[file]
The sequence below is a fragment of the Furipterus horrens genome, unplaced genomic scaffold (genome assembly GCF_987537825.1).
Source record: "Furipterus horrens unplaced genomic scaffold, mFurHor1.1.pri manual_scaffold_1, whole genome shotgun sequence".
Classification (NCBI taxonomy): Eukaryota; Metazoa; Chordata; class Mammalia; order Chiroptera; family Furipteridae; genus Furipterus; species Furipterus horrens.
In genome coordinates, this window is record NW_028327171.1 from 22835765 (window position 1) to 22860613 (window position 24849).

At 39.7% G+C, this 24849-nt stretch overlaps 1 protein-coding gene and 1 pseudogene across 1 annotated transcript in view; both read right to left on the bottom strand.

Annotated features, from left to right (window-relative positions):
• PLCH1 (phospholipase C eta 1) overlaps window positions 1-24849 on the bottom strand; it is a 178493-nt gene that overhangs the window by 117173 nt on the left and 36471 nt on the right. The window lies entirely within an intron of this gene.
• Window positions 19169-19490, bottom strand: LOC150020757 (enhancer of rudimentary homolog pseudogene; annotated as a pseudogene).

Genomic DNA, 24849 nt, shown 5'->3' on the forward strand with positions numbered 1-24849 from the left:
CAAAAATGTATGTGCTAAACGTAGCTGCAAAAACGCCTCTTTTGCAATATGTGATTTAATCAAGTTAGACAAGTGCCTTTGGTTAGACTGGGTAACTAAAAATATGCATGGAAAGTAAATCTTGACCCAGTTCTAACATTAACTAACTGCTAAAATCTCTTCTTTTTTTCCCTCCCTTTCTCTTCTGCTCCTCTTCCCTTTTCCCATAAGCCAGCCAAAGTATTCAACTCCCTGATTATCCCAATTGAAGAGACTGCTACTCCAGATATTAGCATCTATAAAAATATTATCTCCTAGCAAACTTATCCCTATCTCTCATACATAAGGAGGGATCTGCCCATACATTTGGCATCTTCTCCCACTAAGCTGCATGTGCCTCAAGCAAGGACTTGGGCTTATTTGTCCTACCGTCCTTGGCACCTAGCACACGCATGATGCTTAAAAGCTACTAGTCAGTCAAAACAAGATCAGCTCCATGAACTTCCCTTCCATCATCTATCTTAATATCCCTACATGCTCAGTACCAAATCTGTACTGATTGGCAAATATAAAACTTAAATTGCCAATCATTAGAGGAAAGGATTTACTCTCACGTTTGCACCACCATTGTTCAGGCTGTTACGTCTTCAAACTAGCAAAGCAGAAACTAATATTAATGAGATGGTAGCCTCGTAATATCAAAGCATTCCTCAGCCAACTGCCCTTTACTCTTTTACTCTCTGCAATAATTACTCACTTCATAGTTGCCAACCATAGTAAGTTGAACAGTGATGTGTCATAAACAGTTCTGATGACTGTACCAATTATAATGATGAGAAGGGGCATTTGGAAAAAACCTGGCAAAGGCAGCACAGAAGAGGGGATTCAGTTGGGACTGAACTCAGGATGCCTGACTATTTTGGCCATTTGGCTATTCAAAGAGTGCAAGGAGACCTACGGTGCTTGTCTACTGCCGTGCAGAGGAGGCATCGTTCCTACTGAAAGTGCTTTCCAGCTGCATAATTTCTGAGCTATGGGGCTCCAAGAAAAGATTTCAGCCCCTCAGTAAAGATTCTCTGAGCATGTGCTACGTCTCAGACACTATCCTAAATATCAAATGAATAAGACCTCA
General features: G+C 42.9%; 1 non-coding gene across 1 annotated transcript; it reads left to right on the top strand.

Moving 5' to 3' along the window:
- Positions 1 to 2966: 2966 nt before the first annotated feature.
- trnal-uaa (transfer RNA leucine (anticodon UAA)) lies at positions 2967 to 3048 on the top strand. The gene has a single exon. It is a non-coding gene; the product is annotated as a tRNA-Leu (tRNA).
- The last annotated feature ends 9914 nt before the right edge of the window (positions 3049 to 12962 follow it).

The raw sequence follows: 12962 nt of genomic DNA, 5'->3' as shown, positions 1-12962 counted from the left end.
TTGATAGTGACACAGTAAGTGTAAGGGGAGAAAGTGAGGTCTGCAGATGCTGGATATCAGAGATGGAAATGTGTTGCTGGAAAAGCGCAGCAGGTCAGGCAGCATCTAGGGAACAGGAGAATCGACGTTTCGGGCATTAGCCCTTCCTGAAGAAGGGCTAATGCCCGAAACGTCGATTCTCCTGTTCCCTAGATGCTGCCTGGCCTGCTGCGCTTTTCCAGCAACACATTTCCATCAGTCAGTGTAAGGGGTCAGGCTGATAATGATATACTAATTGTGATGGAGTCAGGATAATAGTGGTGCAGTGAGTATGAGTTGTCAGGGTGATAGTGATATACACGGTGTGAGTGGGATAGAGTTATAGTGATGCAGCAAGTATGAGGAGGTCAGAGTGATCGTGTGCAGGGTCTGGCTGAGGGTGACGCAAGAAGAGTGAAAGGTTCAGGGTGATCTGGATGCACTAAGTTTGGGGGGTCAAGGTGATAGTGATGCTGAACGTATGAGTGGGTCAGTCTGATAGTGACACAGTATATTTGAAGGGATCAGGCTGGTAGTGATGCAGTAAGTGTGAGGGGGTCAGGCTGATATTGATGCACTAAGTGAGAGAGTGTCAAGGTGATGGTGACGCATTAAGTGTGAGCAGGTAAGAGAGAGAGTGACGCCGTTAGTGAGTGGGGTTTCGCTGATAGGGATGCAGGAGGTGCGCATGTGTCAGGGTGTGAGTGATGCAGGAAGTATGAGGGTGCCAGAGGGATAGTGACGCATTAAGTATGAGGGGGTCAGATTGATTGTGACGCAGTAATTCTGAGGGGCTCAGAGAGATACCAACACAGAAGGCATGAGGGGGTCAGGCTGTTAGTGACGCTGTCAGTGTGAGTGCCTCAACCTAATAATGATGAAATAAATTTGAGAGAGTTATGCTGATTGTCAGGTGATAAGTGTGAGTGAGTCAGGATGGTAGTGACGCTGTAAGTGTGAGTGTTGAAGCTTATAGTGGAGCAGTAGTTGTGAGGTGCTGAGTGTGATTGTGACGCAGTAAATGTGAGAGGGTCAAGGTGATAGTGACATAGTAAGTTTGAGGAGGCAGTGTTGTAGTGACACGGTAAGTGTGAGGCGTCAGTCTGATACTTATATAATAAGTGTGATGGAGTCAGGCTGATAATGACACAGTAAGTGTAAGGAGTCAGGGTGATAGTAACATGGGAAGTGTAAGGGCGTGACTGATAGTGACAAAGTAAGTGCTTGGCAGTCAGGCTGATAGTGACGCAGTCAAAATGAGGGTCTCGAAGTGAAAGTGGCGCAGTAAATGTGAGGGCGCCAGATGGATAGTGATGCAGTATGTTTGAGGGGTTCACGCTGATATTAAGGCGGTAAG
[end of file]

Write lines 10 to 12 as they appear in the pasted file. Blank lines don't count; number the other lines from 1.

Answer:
CAAAAATGTATGTGCTAAACGTAGCTGCAAAAACGCCTCTTTTGCAATATGTGATTTAATCAAGTTAGACAAGTGCCTTTGGTTAGACTGGGTAACTAAAAATATGCATGGAAAGTAAATCTTGACCCAGTTCTAACATTAACTAACTGCTAAAATCTCTTCTTTTTTTCCCTCCCTTTCTCTTCTGCTCCTCTTCCCTTTTCCCATAAGCCAGCCAAAGTATTCAACTCCCTGATTATCCCAATTGAAGAGACTGCTACTCCAGATATTAGCATCTATAAAAATATTATCTCCTAGCAAACTTATCCCTATCTCTCATACATAAGGAGGGATCTGCCCATACATTTGGCATCTTCTCCCACTAAGCTGCATGTGCCTCAAGCAAGGACTTGGGCTTATTTGTCCTACCGTCCTTGGCACCTAGCACACGCATGATGCTTAAAAGCTACTAGTCAGTCAAAACAAGATCAGCTCCATGAACTTCCCTTCCATCATCTATCTTAATATCCCTACATGCTCAGTACCAAATCTGTACTGATTGGCAAATATAAAACTTAAATTGCCAATCATTAGAGGAAAGGATTTACTCTCACGTTTGCACCACCATTGTTCAGGCTGTTACGTCTTCAAACTAGCAAAGCAGAAACTAATATTAATGAGATGGTAGCCTCGTAATATCAAAGCATTCCTCAGCCAACTGCCCTTTACTCTTTTACTCTCTGCAATAATTACTCACTTCATAGTTGCCAACCATAGTAAGTTGAACAGTGATGTGTCATAAACAGTTCTGATGACTGTACCAATTATAATGATGAGAAGGGGCATTTGGAAAAAACCTGGCAAAGGCAGCACAGAAGAGGGGATTCAGTTGGGACTGAACTCAGGATGCCTGACTATTTTGGCCATTTGGCTATTCAAAGAGTGCAAGGAGACCTACGGTGCTTGTCTACTGCCGTGCAGAGGAGGCATCGTTCCTACTGAAAGTGCTTTCCAGCTGCATAATTTCTGAGCTATGGGGCTCCAAGAAAAGATTTCAGCCCCTCAGTAAAGATTCTCTGAGCATGTGCTACGTCTCAGACACTATCCTAAATATCAAATGAATAAGACCTCA
General features: G+C 42.9%; 1 non-coding gene across 1 annotated transcript; it reads left to right on the top strand.

Moving 5' to 3' along the window: